Sources: The Library of Congress Country Studies; CIA World Factbook
Even though Nepali (written in Devanagari script, the same as Sanskrit and Hindi) was the national language and was mentioned as the mother tongue by approximately 58 percent of the population, there were several other languages and dialects. Other languages included Maithili, Bhojpuri, Tharu, Tamang, Newari, and Abadhi. Non-Nepali languages and dialects rarely were spoken outside their ethnic enclaves. In order to estimate the numerical distribution of different ethnic groups, the census data indicating various mother tongues spoken in the country must be used (see table 7, Appendix).
In terms of linguistic roots, Nepali, Maithili, and Bhojpuri belonged to the Indo-European family; the mother tongues of the Tibeto-Nepalese groups, including Newari, belonged predominantly to the Tibeto-Burman family. The Pahari, whose mother tongue was Nepali, was the largest ethnic group. If the Maithili- and Bhojpuri-speaking populations of the Tarai were included, more than 75 percent of the population belonged to the Indo-Nepalese ethnic group. Only three other ethnic groups--the Tamang, the Tharu, and the Newar--approached or slightly exceeded the one-half million population mark. Most of those non-Nepali linguistic and ethnic population groups were closely knit by bonds of nationalism and cultural harmony, and they were concentrated in certain areas.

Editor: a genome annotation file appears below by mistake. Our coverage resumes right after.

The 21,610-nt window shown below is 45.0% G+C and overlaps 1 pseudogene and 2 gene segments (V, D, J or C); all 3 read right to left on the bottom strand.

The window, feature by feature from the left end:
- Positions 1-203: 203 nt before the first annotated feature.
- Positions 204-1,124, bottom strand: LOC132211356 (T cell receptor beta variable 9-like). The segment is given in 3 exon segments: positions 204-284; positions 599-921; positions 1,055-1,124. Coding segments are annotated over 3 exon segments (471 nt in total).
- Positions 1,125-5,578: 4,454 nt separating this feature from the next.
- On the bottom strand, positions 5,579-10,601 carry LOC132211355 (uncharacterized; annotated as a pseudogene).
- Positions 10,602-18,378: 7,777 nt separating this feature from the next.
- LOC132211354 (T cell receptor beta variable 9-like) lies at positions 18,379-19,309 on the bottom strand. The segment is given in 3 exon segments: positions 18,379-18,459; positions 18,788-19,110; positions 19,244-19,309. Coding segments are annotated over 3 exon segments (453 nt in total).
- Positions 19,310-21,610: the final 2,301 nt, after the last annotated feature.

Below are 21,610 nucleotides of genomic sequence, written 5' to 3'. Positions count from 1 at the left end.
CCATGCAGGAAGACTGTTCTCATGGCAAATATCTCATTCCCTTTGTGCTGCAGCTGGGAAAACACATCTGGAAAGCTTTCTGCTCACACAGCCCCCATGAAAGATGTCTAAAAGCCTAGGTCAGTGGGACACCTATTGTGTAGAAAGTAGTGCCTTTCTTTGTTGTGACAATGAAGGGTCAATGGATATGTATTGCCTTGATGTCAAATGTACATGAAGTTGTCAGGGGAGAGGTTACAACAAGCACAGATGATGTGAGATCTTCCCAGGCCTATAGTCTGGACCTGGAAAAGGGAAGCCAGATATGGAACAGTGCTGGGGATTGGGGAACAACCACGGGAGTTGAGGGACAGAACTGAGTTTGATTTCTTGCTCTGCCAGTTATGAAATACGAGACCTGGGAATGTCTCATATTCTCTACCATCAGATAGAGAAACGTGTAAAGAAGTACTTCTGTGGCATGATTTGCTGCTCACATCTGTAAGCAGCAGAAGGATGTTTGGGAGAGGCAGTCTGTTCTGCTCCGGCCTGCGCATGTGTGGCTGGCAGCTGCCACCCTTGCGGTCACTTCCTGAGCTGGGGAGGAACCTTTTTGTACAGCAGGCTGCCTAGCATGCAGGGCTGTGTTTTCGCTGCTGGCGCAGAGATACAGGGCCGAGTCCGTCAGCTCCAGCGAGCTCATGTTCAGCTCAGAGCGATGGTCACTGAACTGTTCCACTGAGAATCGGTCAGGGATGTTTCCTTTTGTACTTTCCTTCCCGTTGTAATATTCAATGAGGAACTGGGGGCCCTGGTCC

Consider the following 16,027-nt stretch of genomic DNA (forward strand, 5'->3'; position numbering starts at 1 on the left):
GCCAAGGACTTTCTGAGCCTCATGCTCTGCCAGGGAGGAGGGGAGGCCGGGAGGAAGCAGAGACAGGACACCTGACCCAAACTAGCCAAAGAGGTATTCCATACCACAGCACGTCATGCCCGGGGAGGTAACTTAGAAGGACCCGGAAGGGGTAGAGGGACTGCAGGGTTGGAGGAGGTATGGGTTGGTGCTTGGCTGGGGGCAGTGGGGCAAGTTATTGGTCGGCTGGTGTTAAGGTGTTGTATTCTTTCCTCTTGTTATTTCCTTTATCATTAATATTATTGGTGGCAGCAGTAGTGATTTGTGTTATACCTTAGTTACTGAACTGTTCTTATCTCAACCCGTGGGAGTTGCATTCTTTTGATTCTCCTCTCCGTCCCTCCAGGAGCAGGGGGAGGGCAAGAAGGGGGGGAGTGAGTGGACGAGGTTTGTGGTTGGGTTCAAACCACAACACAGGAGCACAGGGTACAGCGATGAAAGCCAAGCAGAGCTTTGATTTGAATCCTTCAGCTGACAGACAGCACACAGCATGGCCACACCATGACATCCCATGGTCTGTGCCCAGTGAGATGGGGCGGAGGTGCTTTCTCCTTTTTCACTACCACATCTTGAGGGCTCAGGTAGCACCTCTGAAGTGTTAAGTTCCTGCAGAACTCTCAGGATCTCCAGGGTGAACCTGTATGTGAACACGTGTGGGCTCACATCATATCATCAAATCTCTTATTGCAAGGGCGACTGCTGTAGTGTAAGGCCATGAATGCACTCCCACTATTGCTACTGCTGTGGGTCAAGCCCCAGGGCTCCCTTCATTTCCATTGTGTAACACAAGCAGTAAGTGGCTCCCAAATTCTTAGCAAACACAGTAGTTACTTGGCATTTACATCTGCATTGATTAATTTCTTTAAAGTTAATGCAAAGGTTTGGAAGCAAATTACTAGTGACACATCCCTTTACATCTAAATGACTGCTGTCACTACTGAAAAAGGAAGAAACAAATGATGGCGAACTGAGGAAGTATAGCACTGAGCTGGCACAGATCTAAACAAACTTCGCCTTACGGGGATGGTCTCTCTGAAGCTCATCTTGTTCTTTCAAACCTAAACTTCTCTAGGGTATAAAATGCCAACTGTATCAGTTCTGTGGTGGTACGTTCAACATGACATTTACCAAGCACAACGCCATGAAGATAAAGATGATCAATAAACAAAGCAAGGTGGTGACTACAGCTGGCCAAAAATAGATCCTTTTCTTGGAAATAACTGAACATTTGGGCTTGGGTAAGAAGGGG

Data as of September 1991
NOTE: The information regarding Nepal on this page is re-published from The Library of Congress Country Studies and the CIA World Factbook. No claims are made regarding the accuracy of Nepal Language information contained here. All suggestions for corrections of any errors about Nepal Language should be addressed to the Library of Congress and the CIA.